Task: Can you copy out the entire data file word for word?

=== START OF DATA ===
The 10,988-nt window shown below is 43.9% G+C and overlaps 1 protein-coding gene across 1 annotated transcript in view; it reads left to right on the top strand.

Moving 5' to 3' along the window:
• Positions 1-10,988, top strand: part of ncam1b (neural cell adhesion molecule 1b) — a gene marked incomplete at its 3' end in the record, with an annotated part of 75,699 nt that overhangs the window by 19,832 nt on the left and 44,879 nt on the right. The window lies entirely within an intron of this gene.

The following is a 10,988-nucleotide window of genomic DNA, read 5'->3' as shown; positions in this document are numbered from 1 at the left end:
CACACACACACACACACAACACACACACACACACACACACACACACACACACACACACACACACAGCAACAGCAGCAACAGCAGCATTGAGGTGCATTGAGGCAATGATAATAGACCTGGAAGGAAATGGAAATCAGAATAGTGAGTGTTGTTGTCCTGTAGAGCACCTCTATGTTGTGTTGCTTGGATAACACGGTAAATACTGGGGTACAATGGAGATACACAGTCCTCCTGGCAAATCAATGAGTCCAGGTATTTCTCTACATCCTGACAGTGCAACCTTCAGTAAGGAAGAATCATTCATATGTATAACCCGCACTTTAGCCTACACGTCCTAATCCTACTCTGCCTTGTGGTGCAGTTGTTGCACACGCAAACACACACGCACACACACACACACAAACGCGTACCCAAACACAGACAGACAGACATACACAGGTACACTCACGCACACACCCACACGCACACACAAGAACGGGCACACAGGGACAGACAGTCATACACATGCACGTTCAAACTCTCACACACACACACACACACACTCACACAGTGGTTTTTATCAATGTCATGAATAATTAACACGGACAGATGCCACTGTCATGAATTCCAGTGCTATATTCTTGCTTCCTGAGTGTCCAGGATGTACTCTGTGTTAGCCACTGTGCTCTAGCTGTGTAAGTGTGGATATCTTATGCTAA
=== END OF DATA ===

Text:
The 10,988-nt window shown below is 43.9% G+C and overlaps 1 protein-coding gene across 1 annotated transcript in view; it reads left to right on the top strand.

Moving 5' to 3' along the window:
• Positions 1-10,988, top strand: part of ncam1b (neural cell adhesion molecule 1b) — a gene marked incomplete at its 3' end in the record, with an annotated part of 75,699 nt that overhangs the window by 19,832 nt on the left and 44,879 nt on the right. The window lies entirely within an intron of this gene.

The following is a 10,988-nucleotide window of genomic DNA, read 5'->3' as shown; positions in this document are numbered from 1 at the left end:
CACACACACACACACACAACACACACACACACACACACACACACACACACACACACACACACACAGCAACAGCAGCAACAGCAGCATTGAGGTGCATTGAGGCAATGATAATAGACCTGGAAGGAAATGGAAATCAGAATAGTGAGTGTTGTTGTCCTGTAGAGCACCTCTATGTTGTGTTGCTTGGATAACACGGTAAATACTGGGGTACAATGGAGATACACAGTCCTCCTGGCAAATCAATGAGTCCAGGTATTTCTCTACATCCTGACAGTGCAACCTTCAGTAAGGAAGAATCATTCATATGTATAACCCGCACTTTAGCCTACACGTCCTAATCCTACTCTGCCTTGTGGTGCAGTTGTTGCACACGCAAACACACACGCACACACACACACACAAACGCGTACCCAAACACAGACAGACAGACATACACAGGTACACTCACGCACACACCCACACGCACACACAAGAACGGGCACACAGGGACAGACAGTCATACACATGCACGTTCAAACTCTCACACACACACACACACACACTCACACAGTGGTTTTTATCAATGTCATGAATAATTAACACGGACAGATGCCACTGTCATGAATTCCAGTGCTATATTCTTGCTTCCTGAGTGTCCAGGATGTACTCTGTGTTAGCCACTGTGCTCTAGCTGTGTAAGTGTGGATATCTTATGCTAA